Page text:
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    Are you sure the overhead you're trying to avoid actually matters? You'll often hear that premature optimization is something to avoid - I hear it often enough that I don't like to invoke the phrase anymore. But in the case of race conditions it's true by at least an order of magnitude more than usual, since any bugs that result from faulty optimizations will be very hard to repro and find the root cause for. Very hard. So first make sure that the optimization really matters. Aug 29 '11 at 18:56
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You can't get rid of the atomicity property. But you might be able to reduce some of the overhead involved in the use of atomic variables by relaxing the memory ordering guarantees.

std::atomic<int> a;

int value = a.load(std::memory_order_relaxed);
if(value == 0) {
    // blah!
}

I wouldn't recommend doing this however, and I echo all the comments urging you to avoid this. Are you sure that you're paying a high enough cost for the atomic operations that doing this hack and potentially introducing threading bugs is worth it?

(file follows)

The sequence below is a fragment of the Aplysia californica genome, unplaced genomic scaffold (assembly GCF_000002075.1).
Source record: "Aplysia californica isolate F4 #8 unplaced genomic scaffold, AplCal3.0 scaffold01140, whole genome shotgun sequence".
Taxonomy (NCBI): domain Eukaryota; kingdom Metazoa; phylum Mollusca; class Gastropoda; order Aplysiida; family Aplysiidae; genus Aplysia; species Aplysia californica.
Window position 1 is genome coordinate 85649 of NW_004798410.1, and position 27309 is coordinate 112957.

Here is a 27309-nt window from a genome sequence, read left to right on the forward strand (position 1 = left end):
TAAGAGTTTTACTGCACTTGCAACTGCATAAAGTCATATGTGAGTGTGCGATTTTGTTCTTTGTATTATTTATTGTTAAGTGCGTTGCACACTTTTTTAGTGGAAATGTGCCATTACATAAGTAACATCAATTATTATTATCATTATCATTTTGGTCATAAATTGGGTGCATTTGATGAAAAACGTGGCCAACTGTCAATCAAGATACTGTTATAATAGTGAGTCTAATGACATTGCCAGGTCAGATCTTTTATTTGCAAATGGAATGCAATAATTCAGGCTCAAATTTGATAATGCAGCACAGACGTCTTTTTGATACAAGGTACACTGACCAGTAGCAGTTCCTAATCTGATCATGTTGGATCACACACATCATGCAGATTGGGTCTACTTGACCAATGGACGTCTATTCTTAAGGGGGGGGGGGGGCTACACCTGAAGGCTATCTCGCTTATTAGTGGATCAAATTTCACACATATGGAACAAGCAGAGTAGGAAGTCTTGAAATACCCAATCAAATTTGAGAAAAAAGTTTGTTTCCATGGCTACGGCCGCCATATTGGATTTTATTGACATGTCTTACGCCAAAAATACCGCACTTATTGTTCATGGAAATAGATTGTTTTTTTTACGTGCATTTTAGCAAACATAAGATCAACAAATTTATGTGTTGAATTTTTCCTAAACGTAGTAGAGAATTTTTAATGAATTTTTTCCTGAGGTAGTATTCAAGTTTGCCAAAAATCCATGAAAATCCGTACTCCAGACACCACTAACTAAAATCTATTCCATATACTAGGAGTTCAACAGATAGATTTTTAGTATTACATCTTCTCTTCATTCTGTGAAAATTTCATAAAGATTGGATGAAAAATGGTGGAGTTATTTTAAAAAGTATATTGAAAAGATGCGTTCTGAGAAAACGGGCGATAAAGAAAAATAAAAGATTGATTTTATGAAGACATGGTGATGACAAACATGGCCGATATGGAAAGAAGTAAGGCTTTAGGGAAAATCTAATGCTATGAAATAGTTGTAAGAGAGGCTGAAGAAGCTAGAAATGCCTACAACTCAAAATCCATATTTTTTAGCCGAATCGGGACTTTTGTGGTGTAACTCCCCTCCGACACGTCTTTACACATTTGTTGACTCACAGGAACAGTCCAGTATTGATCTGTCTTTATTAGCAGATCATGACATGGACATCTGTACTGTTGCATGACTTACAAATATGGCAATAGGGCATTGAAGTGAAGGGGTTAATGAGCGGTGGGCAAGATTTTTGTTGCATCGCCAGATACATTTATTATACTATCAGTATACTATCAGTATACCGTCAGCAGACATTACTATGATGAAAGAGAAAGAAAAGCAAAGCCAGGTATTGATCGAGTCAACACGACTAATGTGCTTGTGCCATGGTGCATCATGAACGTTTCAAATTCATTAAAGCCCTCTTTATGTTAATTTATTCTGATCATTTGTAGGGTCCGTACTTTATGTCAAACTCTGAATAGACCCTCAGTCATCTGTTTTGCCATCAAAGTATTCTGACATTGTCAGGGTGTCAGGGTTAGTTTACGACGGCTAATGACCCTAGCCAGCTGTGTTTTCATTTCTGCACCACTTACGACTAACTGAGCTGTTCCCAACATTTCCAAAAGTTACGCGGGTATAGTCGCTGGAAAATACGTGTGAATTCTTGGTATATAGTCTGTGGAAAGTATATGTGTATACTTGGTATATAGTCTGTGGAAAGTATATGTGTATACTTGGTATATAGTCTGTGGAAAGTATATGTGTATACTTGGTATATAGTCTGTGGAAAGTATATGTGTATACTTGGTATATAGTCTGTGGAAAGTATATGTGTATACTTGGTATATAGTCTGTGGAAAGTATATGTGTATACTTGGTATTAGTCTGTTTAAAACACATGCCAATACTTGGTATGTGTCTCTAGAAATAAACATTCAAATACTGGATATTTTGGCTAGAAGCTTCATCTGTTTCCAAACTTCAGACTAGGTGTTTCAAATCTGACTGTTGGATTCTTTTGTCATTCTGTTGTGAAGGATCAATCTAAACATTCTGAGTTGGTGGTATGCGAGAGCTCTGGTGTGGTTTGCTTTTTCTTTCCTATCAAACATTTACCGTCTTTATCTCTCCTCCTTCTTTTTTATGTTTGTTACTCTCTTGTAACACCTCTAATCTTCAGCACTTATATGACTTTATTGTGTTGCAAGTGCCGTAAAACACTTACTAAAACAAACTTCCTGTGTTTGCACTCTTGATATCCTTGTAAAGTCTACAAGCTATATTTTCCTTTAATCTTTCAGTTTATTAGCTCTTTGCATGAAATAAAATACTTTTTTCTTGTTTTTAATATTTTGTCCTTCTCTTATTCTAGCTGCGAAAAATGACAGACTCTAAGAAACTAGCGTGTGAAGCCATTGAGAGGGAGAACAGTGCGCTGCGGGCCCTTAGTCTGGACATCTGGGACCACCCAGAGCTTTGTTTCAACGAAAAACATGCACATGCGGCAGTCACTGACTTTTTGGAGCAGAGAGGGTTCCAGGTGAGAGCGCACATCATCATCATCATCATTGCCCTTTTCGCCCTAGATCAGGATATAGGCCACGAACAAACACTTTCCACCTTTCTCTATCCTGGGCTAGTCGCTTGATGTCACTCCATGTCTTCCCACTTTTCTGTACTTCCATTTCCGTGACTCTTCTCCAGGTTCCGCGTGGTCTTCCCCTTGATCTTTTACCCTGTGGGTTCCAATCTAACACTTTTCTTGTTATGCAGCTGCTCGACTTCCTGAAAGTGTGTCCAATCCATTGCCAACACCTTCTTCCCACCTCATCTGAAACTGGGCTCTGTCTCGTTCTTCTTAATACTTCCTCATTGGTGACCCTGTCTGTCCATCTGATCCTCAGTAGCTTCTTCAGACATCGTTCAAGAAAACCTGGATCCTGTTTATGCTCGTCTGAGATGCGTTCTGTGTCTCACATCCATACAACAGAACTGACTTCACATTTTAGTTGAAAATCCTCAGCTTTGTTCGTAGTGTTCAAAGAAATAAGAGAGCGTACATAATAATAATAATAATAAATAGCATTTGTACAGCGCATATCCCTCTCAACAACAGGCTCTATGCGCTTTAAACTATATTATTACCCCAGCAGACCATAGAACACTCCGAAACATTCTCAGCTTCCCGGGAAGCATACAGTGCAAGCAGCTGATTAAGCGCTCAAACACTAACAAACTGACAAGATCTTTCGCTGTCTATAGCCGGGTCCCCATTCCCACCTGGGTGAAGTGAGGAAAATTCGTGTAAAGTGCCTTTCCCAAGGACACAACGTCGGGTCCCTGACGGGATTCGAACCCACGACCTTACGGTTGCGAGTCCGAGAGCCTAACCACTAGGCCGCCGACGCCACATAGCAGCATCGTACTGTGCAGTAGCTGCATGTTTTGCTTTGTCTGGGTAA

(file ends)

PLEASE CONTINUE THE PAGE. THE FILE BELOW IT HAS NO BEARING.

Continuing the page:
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  • Thanks Martinho, but now I've realized that I don't need an atomic variable at all. The situation is such that a variable x is shared by only two threads, say T1 and T2. First T2 waits for value in x to reach a certain value in a while loop. The value in x is actually set by T1. When this is done, T2 writes 0 to it. T1 waits for T2 to write 0 before it proceed setting value of x again. Do you think this requires atomic operation at all? I think atomic operation is only required when two or more threads in different cores are trying to set a variable at the same time, creating race condition! Aug 29 '11 at 20:05